Monday, July 15, 2013

1st 5 Pages July Workshop - Frye Rev 1

Name: Cassie Frye
Genre: YA Contemporary/Paranormal Twists
Title: Fade

The girl in the bathroom mirror is not me.

I swallow the knot in my throat, and run a shaking hand through my hair—hair that is now thick, brown, and curly. I used to be a blond, I used to be taller, and I used to be thinner. Now, this strange girl looks back at me, with hair that feels fake; like hair on a doll.

There’s a knock, and my head jerks toward the noise. Whoever it is, probably heard my scream moments ago. It's the most natural reaction when you wake up in someone else's body. “Meredith, is everything okay?” The female voice asks.

My name is not Meredith—it’s Hana—and I’m almost about to correct the woman, but hold my tongue. Better not to arouse suspicion. No one would believe my story anyway. They’d sooner think I was crazy, and if there’s one thing I know, it’s that I am perfectly sane. So I take in a sharp breath, to keep from losing it.

“Yeah,” I croak, before returning to my reflection.

What happened last night? I know I went to a party, but I don’t remember much of it. Did I get drunk? It seems unlikely, given the pajamas I’m wearing. Plus, I’ve always been cautious. A partier, yes, but never reckless. In fact, I was the designated driver last night, sworn off booze so that my friends and I could get home in one piece.

I scowl, and watch as the stranger in front of me wrinkles her nose as well. No matter how long I stare at that damned mirror, my reflection doesn’t change. I can’t believe what I’m seeing. Then I remind myself that this bathroom is unfamiliar, with its pastel colors and old, worn towels; and the woman’s voice is unfamiliar. She called me Meredith.

I have no idea how I got here, or who the heck Meredith is, which is probably why I’m still shaking. I can’t help myself. I feel a pressure rise in my chest, and proceed to let my legs drop by the toilet. Vomit comes up, as hurling noises fill the room.

“Honey, are you sick?” The woman asks. I dry heave a few times, before I can catch my breath. When I feel like the nausea spell is over, I wipe my lips and flush the toilet.

“I—I’m fine.”

Perhaps this is a dream. I force my breathing to slow at the thought. Dreams had a tendency to feel real. They also had a tendency to be a bit on the weird side. This has to be a dream. Pretty soon, I’ll wake up, imagine having to live the rest of my life in a different body, and laugh.

A collection of tears blurs my vision. This can’t be happening. I’m imagining things.

“Maybe you should get some rest," the woman suggests.

Who is this woman, anyway? “Just leave me alone!” I snap. There's a silence that follows, and I begin listening to my breath. In and Out.

Then the woman bangs hard on the door. “Meredith, open this door!”

I need to get rid of the woman, so I try not to freak out. I try not to yell, when I turn the lock and open the door. The woman before me looks a lot like the girl in the mirror, except older. Meredith’s mother, perhaps? No wonder she’s concerned. “Please,” I tell her. “I’m fine. I just need a moment. I’ll be down in a sec.”

“Should I call the doctor?”

A doctor is the last person I want to see. “I’m fine.” How many times do I have to say it? Probably until I believe it.

"I'll get you some water, then. " She heads down the stairs without waiting for an answer. Then I close the door, lightly, even though I want to slam it.

I take the silence as an opportunity to recollect my thoughts.

One: I am not in my body.

Two: This is not my home.

Three: I need to find out what happened last night.

My stomach gives little twisty jolts. This is crazy. A part of me refuses to accept the first two facts, but the evidence surrounds me. Something isn’t right, and I need answers. I turn on the water; the sound of running water is soothing. Then I gather the liquid in my cupped hands, and splash it on my face. My arms feel heavier, I think, and I notice my fingers are a bit shorter as the water rushes over them. Nails are bitten to the stub. I shudder. A nail bitter.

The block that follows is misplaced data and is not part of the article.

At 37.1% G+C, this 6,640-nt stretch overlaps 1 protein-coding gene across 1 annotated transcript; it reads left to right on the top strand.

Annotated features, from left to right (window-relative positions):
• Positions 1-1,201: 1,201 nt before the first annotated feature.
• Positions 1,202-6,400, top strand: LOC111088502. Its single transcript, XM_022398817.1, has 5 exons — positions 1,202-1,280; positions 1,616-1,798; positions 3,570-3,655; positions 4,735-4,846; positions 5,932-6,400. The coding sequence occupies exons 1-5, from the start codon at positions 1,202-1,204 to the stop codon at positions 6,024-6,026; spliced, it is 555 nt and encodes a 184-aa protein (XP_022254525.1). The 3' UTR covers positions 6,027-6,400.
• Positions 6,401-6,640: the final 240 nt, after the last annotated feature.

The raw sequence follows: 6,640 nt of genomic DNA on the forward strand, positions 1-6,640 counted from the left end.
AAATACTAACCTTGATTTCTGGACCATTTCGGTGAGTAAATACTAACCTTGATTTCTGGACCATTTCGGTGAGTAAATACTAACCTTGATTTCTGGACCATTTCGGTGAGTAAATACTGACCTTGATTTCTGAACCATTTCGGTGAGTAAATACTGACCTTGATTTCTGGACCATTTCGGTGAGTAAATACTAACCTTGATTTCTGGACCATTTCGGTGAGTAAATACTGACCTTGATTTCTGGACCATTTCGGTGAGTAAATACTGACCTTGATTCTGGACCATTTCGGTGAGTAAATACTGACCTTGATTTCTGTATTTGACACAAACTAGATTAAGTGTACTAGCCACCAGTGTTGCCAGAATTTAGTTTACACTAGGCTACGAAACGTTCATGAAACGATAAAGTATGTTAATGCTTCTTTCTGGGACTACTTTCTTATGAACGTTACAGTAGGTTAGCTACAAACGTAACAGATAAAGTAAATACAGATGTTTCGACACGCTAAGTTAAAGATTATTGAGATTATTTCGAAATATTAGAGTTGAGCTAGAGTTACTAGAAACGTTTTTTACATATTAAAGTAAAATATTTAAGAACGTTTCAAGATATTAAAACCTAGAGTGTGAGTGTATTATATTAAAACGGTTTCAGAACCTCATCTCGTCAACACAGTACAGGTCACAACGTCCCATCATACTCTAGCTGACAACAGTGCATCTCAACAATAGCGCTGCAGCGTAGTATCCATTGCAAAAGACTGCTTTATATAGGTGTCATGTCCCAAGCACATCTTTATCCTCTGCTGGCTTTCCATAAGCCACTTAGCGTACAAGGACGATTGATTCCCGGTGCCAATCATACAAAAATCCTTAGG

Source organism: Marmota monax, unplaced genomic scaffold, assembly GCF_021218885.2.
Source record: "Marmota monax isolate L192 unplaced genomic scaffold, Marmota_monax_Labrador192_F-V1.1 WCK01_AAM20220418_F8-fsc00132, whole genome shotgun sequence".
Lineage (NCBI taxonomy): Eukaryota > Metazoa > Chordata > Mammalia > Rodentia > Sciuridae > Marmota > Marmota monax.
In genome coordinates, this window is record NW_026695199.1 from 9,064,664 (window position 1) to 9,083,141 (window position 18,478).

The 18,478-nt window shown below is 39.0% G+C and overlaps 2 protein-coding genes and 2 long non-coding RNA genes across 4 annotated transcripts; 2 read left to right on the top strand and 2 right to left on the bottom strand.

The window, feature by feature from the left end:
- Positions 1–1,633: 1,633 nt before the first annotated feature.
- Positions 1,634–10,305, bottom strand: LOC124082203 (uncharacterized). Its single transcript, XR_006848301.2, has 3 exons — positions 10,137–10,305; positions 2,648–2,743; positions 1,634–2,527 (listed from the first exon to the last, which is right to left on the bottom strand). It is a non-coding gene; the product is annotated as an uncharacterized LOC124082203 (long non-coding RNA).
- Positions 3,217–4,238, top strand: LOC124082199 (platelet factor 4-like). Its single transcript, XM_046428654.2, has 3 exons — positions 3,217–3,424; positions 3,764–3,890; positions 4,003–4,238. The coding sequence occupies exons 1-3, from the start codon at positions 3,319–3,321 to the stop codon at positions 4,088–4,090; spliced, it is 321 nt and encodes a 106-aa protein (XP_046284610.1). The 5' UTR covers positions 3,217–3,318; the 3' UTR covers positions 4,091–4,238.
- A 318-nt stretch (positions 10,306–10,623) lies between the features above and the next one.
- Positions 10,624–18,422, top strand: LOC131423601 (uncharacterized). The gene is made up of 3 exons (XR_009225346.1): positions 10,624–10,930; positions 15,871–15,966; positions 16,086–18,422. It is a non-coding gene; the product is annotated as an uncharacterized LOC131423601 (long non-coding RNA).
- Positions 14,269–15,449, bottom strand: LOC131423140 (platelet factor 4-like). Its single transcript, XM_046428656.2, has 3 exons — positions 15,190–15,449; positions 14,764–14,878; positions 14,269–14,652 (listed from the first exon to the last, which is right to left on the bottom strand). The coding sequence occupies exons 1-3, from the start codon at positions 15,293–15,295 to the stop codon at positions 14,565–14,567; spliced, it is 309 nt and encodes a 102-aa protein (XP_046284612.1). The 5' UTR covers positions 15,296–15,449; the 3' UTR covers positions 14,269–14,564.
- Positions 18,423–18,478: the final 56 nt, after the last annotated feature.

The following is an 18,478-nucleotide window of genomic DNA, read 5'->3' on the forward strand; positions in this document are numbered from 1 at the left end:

When I look at the mirror for a third time, I can’t help but pray that I’m mistaken, but the same brown-haired girl is looking back. No illusion.

And then I see it. I’m seeing double, another Meredith standing right beside me in the mirror. I blink, and look to my left, where she supposedly stands. No one. Maybe I’m seeing things.

“Hello, Hana."

My name. My real name. The voice comes from my right, and when I turn, she's there. Meredith. But I’m Meredith. Or at least, I’m in her body. I cast a wary glance at the mirror, to find both of us standing side by side. We’re identical, save for the pajamas I’m wearing and the yellow shirt and faded jeans she’s wearing. I blink, four times, hoping she’ll disappear.

She doesn’t.

I open my eyes to find Meredith standing there, her hand rubbing against her left arm and lips pulled tight. It’s then that I notice she’s an exact image of Meredith, but not…fully formed. As if she’s a projection of light. As if she’s a ghost.

My heart pounds as I take a few steps back, almost falling into the tub. In shock, I blurt out the first words that come to mind. “What’s going on?!”

Meredith, though, just stares. She walks, or more accurately, floats around me, as if she’s inspecting me. I feel chill bumps rise on my arms, but I’m too frozen in shock to rub them down. When she doesn’t answer, I’m barely able to ask how she knows my name. Obviously, if she knows my name, she knows what happened. And more importantly, she can tell me how to get out of this body.

“I suppose you know what happened. You’re in my body now, and I’m…” Meredith moves her hands, up and down her body, “well, you get the picture.”

“Obviously,” I snap. I want her to get to the point.

“And I know your name, because I switched bodies with you. Have you already forgotten?" There’s a pause, and her lips move, like she’s about to say something else, but no words come. With a frustrated moan, she turns.

“HEY!”

She keeps floating away, so I take a few quick strides and reach out to grab her arm. My hand passes right through her, like she’s made of air.

“Tell me how we switch back,” I hiss.

That gets her attention, and Meredith turns to face me. Her lips are pulled tight again, her fists clenching and unclenching. There’s a moment of hesitation, before she lets out a shaky breath. I get the feeling that she’s not happy about the situation. There's a sad look on her face. It's the kind of face one makes when giving bad news.